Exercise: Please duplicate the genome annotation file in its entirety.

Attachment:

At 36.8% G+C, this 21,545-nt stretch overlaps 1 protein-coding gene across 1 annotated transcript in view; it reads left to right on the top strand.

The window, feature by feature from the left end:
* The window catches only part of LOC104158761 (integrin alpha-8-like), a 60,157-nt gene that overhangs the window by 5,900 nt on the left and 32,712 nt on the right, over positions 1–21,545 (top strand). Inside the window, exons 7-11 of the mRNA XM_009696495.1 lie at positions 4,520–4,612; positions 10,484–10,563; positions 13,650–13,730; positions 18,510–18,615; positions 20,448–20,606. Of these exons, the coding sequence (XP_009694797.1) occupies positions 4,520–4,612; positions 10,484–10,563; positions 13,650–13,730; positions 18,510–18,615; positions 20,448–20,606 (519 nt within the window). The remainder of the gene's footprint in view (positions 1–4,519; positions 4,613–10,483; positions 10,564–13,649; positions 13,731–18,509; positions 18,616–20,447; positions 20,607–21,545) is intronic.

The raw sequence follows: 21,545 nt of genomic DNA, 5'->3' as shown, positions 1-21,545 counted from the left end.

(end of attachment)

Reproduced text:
At 36.8% G+C, this 21,545-nt stretch overlaps 1 protein-coding gene across 1 annotated transcript in view; it reads left to right on the top strand.

The window, feature by feature from the left end:
* The window catches only part of LOC104158761 (integrin alpha-8-like), a 60,157-nt gene that overhangs the window by 5,900 nt on the left and 32,712 nt on the right, over positions 1–21,545 (top strand). Inside the window, exons 7-11 of the mRNA XM_009696495.1 lie at positions 4,520–4,612; positions 10,484–10,563; positions 13,650–13,730; positions 18,510–18,615; positions 20,448–20,606. Of these exons, the coding sequence (XP_009694797.1) occupies positions 4,520–4,612; positions 10,484–10,563; positions 13,650–13,730; positions 18,510–18,615; positions 20,448–20,606 (519 nt within the window). The remainder of the gene's footprint in view (positions 1–4,519; positions 4,613–10,483; positions 10,564–13,649; positions 13,731–18,509; positions 18,616–20,447; positions 20,607–21,545) is intronic.

The raw sequence follows: 21,545 nt of genomic DNA, 5'->3' as shown, positions 1-21,545 counted from the left end.